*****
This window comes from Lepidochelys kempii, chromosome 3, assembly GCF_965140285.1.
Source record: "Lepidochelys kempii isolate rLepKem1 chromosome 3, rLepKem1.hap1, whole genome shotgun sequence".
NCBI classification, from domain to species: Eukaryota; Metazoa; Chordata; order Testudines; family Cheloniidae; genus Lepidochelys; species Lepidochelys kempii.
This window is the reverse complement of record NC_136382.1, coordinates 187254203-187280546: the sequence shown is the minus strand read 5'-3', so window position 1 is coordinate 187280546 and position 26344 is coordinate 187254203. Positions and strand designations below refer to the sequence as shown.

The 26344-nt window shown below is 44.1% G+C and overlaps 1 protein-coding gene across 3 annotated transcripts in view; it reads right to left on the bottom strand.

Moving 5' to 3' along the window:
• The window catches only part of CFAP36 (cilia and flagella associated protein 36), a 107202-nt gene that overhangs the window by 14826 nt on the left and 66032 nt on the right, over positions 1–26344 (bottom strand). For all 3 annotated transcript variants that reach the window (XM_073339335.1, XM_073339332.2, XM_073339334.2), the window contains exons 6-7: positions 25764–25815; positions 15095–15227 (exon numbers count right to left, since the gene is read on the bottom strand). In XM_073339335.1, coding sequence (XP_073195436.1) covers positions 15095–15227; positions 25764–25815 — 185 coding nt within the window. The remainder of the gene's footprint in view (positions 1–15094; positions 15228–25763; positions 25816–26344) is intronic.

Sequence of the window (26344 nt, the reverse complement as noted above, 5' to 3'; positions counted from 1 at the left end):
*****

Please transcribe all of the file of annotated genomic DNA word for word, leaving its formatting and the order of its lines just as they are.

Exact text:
This window comes from Lepidochelys kempii, chromosome 3, assembly GCF_965140285.1.
Source record: "Lepidochelys kempii isolate rLepKem1 chromosome 3, rLepKem1.hap1, whole genome shotgun sequence".
NCBI classification, from domain to species: Eukaryota; Metazoa; Chordata; order Testudines; family Cheloniidae; genus Lepidochelys; species Lepidochelys kempii.
This window is the reverse complement of record NC_136382.1, coordinates 187254203-187280546: the sequence shown is the minus strand read 5'-3', so window position 1 is coordinate 187280546 and position 26344 is coordinate 187254203. Positions and strand designations below refer to the sequence as shown.

The 26344-nt window shown below is 44.1% G+C and overlaps 1 protein-coding gene across 3 annotated transcripts in view; it reads right to left on the bottom strand.

Moving 5' to 3' along the window:
• The window catches only part of CFAP36 (cilia and flagella associated protein 36), a 107202-nt gene that overhangs the window by 14826 nt on the left and 66032 nt on the right, over positions 1–26344 (bottom strand). For all 3 annotated transcript variants that reach the window (XM_073339335.1, XM_073339332.2, XM_073339334.2), the window contains exons 6-7: positions 25764–25815; positions 15095–15227 (exon numbers count right to left, since the gene is read on the bottom strand). In XM_073339335.1, coding sequence (XP_073195436.1) covers positions 15095–15227; positions 25764–25815 — 185 coding nt within the window. The remainder of the gene's footprint in view (positions 1–15094; positions 15228–25763; positions 25816–26344) is intronic.

Sequence of the window (26344 nt, the reverse complement as noted above, 5' to 3'; positions counted from 1 at the left end):